The Dow Jones Industrial Average (DJIA) closed the week on a tear, and the stock market rally may be primed to continue when trading resumes on Monday.
Despite surging jobless claims and gloomy expectations of Q2 earnings guidance, the Federal Reserve’s consistent aggression in easing fiscal policy and progress with coronavirus is keeping the market afloat.
The index secured a decent 1.22% gain on Thursday after the Fed said it would inject $2.3 trillion into the U.S. economy to provide “relief and stability.”
Companies across all industries, from pharma giants to cigarette manufacturers, are focusing on creating coronavirus vaccines and drugs that can be used in the near-term.
Vaccines require many months of clinical testing before they can be distributed commercially, which led scientists to estimate 12 to 18 months for a vaccine to be manufactured.
But, on April 9, $196 billion pharma corporation Pfizer said that it predicts a coronavirus drug to be made in the next 9 months, leading the Dow Jones to react positively to it.
The company said that it intends to enter clinical testing by the third quarter of 2020, which would cut the estimate of the coronavirus drug production timeline by half.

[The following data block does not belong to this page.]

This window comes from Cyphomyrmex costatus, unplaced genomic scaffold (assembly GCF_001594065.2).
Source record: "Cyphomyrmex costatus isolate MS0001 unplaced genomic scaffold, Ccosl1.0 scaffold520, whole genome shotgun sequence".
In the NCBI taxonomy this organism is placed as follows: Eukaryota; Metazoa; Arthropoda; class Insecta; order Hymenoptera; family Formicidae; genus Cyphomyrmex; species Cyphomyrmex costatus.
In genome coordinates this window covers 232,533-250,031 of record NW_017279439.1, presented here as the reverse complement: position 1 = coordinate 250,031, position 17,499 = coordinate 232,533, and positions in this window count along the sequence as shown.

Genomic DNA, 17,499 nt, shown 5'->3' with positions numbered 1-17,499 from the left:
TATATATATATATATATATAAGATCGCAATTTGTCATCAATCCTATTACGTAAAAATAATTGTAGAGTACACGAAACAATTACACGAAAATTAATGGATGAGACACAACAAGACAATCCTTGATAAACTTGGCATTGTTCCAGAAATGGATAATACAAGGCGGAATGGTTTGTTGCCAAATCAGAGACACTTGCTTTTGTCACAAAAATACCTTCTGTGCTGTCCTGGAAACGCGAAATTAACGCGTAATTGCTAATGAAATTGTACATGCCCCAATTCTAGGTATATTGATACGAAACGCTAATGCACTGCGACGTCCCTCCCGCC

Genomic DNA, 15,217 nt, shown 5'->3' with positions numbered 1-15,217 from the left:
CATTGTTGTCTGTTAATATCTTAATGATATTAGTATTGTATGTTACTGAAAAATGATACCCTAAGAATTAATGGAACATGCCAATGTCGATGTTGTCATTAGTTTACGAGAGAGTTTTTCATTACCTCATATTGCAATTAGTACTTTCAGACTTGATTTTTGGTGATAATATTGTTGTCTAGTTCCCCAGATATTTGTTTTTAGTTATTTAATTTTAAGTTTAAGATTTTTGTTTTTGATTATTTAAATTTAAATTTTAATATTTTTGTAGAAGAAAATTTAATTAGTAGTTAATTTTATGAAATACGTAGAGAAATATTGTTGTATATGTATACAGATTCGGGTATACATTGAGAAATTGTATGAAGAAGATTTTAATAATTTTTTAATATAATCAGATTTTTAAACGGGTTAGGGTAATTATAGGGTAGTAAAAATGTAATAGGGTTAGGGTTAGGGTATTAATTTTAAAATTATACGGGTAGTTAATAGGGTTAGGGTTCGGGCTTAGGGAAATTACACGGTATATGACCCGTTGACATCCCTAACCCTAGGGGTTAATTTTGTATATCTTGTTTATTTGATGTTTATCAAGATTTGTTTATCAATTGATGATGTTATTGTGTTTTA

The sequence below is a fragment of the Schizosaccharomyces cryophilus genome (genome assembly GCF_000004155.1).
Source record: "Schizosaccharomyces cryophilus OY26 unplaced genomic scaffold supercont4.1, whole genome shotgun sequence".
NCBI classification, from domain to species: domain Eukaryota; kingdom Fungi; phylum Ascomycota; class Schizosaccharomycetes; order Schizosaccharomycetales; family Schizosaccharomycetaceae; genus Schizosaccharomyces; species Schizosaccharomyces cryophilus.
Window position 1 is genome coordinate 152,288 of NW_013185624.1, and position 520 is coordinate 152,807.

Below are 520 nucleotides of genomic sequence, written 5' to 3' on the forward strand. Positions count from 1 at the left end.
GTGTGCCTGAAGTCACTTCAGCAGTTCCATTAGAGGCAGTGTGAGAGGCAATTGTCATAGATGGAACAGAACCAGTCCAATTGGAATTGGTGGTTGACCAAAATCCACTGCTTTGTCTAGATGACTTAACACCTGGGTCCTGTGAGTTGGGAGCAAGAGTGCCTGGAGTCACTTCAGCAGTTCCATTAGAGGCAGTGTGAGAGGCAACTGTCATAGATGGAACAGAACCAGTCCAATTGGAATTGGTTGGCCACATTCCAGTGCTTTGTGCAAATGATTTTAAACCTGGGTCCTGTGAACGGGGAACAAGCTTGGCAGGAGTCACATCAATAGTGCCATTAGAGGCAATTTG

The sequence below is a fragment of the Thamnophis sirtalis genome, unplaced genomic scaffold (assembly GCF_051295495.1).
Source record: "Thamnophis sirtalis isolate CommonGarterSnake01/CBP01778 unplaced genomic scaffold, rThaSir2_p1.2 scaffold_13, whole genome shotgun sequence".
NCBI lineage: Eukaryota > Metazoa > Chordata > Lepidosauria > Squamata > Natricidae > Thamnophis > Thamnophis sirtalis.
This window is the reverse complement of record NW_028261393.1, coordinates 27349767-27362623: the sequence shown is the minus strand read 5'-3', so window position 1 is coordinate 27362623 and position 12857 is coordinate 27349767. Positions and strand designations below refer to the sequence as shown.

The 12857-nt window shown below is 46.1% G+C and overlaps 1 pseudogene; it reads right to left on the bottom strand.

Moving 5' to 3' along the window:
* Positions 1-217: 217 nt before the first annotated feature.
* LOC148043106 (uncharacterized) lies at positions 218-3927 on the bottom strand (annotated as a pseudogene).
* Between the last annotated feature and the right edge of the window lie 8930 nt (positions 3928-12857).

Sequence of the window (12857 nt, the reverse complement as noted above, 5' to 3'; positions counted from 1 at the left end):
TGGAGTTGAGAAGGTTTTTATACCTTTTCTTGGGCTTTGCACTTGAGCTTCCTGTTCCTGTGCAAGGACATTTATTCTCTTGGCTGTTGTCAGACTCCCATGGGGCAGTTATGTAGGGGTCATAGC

Dr. Mikael Dolsten, chief scientific officer at Pfizer, told CNBC:
This is much faster than the original prediction of 18 months. It’s almost half the time.
If the clinical testing goes according to plan, with the approval from the authorities, Pfizer said that it may be able to produce and supply millions of vaccine doses by the year’s end.
The creation of the first coronavirus vaccine is expected to lead to a massive reaction from global markets, which would trigger an intense Dow Jones recovery.
When the vaccine comes from an American company listed in the U.S. stock market, the Dow Jones is likely to respond more fiercely than anticipated.
Fractals from 2008 and the Great Depression suggest that the rebound of the Dow Jones in the last two weeks show alarming signs of a fake out rally.
The trend of the stock market closely resembles the 2008 crash, with every minor recovery and major pullback matching with this year’s Dow Jones correction.
The Fed is taking a significantly more aggressive approach than it did in 2008 to prevent the market from spiraling down with no safety nets.
While key stocks in the likes of Boeing have surged by nearly two-fold within a one-month span, the Dow Jones has typically seen several extended dead cat bounces before another leg down.
In the short-term, as high-profile strategists have emphasized since mid-March, the key to a stable Dow Jones recovery is actual progress in containing the coronavirus outbreak, at least in the U.S.
So far, the U.S. has vamped up its coronavirus testing capacity, but scientists remain skeptical towards predicting a normalization of society and economic activities in the next month or two.
This article was edited by Samburaj Das.
Last modified: April 10, 2020 12:25 PM UTC